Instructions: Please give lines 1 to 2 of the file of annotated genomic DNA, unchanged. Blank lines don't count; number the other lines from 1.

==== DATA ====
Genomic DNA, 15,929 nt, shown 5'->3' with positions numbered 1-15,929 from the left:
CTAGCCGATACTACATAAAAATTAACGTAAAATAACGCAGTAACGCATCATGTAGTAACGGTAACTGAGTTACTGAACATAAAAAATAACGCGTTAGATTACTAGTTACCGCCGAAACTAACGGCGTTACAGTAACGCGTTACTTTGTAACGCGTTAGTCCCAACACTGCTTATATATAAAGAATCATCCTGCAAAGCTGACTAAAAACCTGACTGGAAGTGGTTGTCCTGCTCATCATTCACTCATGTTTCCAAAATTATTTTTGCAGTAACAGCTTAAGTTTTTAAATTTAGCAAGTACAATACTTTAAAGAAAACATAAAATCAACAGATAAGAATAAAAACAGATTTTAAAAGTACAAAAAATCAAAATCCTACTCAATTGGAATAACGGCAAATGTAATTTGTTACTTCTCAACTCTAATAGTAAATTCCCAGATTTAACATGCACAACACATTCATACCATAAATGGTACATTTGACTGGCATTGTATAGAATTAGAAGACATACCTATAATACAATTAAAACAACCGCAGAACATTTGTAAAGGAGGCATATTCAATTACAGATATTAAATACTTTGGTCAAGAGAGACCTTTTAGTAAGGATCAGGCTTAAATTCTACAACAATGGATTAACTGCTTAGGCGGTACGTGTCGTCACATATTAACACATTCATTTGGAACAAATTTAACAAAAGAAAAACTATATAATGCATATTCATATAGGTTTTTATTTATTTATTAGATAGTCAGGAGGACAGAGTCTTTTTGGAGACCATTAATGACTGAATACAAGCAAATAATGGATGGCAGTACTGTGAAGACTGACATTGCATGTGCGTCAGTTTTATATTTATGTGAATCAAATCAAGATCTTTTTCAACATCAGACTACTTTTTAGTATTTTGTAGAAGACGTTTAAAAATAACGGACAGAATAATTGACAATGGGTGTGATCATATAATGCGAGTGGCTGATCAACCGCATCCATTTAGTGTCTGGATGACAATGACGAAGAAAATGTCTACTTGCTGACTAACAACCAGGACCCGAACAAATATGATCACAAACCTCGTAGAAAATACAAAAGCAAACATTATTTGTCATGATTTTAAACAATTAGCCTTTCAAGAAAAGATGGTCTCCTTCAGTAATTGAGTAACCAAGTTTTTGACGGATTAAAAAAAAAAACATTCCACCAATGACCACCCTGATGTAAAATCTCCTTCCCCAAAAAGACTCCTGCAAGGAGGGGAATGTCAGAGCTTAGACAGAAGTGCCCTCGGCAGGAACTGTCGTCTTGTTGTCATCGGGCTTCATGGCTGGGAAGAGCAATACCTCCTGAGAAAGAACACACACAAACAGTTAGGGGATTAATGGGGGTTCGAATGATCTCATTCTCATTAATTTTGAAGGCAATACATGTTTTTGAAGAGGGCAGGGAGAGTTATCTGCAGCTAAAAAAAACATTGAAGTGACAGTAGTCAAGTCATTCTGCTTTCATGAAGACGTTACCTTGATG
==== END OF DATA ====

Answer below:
Genomic DNA, 15,929 nt, shown 5'->3' with positions numbered 1-15,929 from the left:
CTAGCCGATACTACATAAAAATTAACGTAAAATAACGCAGTAACGCATCATGTAGTAACGGTAACTGAGTTACTGAACATAAAAAATAACGCGTTAGATTACTAGTTACCGCCGAAACTAACGGCGTTACAGTAACGCGTTACTTTGTAACGCGTTAGTCCCAACACTGCTTATATATAAAGAATCATCCTGCAAAGCTGACTAAAAACCTGACTGGAAGTGGTTGTCCTGCTCATCATTCACTCATGTTTCCAAAATTATTTTTGCAGTAACAGCTTAAGTTTTTAAATTTAGCAAGTACAATACTTTAAAGAAAACATAAAATCAACAGATAAGAATAAAAACAGATTTTAAAAGTACAAAAAATCAAAATCCTACTCAATTGGAATAACGGCAAATGTAATTTGTTACTTCTCAACTCTAATAGTAAATTCCCAGATTTAACATGCACAACACATTCATACCATAAATGGTACATTTGACTGGCATTGTATAGAATTAGAAGACATACCTATAATACAATTAAAACAACCGCAGAACATTTGTAAAGGAGGCATATTCAATTACAGATATTAAATACTTTGGTCAAGAGAGACCTTTTAGTAAGGATCAGGCTTAAATTCTACAACAATGGATTAACTGCTTAGGCGGTACGTGTCGTCACATATTAACACATTCATTTGGAACAAATTTAACAAAAGAAAAACTATATAATGCATATTCATATAGGTTTTTATTTATTTATTAGATAGTCAGGAGGACAGAGTCTTTTTGGAGACCATTAATGACTGAATACAAGCAAATAATGGATGGCAGTACTGTGAAGACTGACATTGCATGTGCGTCAGTTTTATATTTATGTGAATCAAATCAAGATCTTTTTCAACATCAGACTACTTTTTAGTATTTTGTAGAAGACGTTTAAAAATAACGGACAGAATAATTGACAATGGGTGTGATCATATAATGCGAGTGGCTGATCAACCGCATCCATTTAGTGTCTGGATGACAATGACGAAGAAAATGTCTACTTGCTGACTAACAACCAGGACCCGAACAAATATGATCACAAACCTCGTAGAAAATACAAAAGCAAACATTATTTGTCATGATTTTAAACAATTAGCCTTTCAAGAAAAGATGGTCTCCTTCAGTAATTGAGTAACCAAGTTTTTGACGGATTAAAAAAAAAAACATTCCACCAATGACCACCCTGATGTAAAATCTCCTTCCCCAAAAAGACTCCTGCAAGGAGGGGAATGTCAGAGCTTAGACAGAAGTGCCCTCGGCAGGAACTGTCGTCTTGTTGTCATCGGGCTTCATGGCTGGGAAGAGCAATACCTCCTGAGAAAGAACACACACAAACAGTTAGGGGATTAATGGGGGTTCGAATGATCTCATTCTCATTAATTTTGAAGGCAATACATGTTTTTGAAGAGGGCAGGGAGAGTTATCTGCAGCTAAAAAAAACATTGAAGTGACAGTAGTCAAGTCATTCTGCTTTCATGAAGACGTTACCTTGATG